With 22 complexes in Queens, it houses 17,125 individual apartments in the borough. For years, the Authority has been a valuable source of affordable housing - not just in Queens but citywide.
Much attention has recently been focused on the need for City Hall to clean up NYCHA, and with good reason. There is no legitimate excuse for tenant repairs that take years, or for residents to live in fear because of inadequate security, especially when cash is available to make improvements.
But to truly fix NYCHA we need to start someplace else – in Albany, where State legislation must be drafted to give Mayor Bloomberg the tools he needs to manage NYCHA more effectively.
Some have argued that Mayor Bloomberg should replace NYCHA’s four board members, but here’s the reality - he can’t. Not at the moment. Under current State law, he can only replace the Chair. The other three board members are all appointed to fixed, multi-year terms and can only be removed for cause. And some of those terms aren’t due to expire until 2016, long after Bloomberg will be gone from City Hall.
In other words, NYCHA is not truly accountable to anyone today. It’s an agency without any clear lines of authority, overseen by board members who can’t be removed and are paid in excess of $187,000 a year to pursue pet projects and attend weekly meetings (an exception being the new tenant member added in 2011, who is paid $250 a month).
It’s a management set-up that has remained largely unchanged since 1958, when Mayor Robert Wagner established a paid, three-member board as part of a shake-up that was driven, remarkably, by fear of Communists within the agency. Clearly, the time has come to bring NYCHA into the 21st century.
What’s needed is legislation in Albany that will make NYCHA more accountable, more efficient and more responsive to taxpayers and tenants in the five boroughs.
We should start by merging the positions of Board chairman and general manager, like the Metropolitan Transportation Authority does, to create a single post with clear responsibility for day-to-day management of NYCHA operations.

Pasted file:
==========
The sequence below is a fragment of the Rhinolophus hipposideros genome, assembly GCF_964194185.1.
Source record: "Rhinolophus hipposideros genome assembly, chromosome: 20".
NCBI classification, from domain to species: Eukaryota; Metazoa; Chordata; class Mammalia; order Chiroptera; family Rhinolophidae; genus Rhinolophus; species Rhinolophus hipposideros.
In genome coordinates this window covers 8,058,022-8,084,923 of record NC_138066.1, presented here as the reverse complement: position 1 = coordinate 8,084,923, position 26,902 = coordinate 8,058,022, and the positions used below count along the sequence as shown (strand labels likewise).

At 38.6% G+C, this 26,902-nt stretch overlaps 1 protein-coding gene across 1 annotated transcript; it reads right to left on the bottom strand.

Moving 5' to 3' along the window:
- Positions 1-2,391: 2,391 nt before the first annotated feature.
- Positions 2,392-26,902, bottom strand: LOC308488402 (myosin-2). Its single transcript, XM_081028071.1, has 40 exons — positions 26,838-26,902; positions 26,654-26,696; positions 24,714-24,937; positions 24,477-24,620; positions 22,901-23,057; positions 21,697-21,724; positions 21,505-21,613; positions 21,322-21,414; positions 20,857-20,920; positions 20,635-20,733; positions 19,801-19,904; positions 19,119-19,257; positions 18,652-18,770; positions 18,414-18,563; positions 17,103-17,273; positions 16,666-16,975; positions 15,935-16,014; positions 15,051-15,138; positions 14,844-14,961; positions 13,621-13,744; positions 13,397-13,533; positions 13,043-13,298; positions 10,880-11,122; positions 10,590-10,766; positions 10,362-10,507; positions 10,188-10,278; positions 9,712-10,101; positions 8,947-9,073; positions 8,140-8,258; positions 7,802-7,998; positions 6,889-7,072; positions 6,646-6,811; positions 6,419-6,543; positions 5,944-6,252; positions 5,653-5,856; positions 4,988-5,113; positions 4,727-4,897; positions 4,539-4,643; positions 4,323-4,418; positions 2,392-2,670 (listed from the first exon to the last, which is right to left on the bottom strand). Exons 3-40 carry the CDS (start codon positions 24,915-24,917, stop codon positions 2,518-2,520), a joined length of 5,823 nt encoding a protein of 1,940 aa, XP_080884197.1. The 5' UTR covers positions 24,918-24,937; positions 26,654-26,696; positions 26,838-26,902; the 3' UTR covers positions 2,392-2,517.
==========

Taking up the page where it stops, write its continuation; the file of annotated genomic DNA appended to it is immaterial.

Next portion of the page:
We should create a seven-person board whose members would all be appointed by the mayor. Research by my office found that seven members is in line with other state and local public authorities and, in general, allows for a board that is still lean but big enough to reflect a diversity of backgrounds and expertise.
Two of the board members should be NYCHA tenants. NYCHA likes to spend millions of dollars on consultants to find out what’s wrong with NYCHA, but I say ask a tenant. They’ll tell you exactly what’s wrong for free. The tenant members should be given short, two-year terms to safeguard their independence, but the mayor should be able to hire and fire the rest of the board at will.
One of the board members should be the deputy mayor with oversight of NYCHA, ensuring that the mayor’s office stays involved in real-time with all developments arising from NYCHA board activities.
A structure like this would make clear exactly who is in charge of NYCHA every day, and give taxpayers someone to hold accountable every four years – the mayor, and no one else.
And here’s a key point: no one except the chair would be paid a salary under my proposal. NYCHA is the only housing authority in the state that pays board members a full salary, a needless expense that has to end.
We need to restore the NYCHA board to the original vision first laid out by Mayor Fiorello LaGuardia nearly 80 years ago, who in the beginning created a diverse, volunteer board of experts whose only incentive was doing a good job for the people they served.
And we need to give Mayor Bloomberg, and his successors, a management structure that is clear, transparent and effective. That would be good for Queens’ tenants, good for NYCHA and good for New York.
Scott Stringer is the borough president of Manhattan.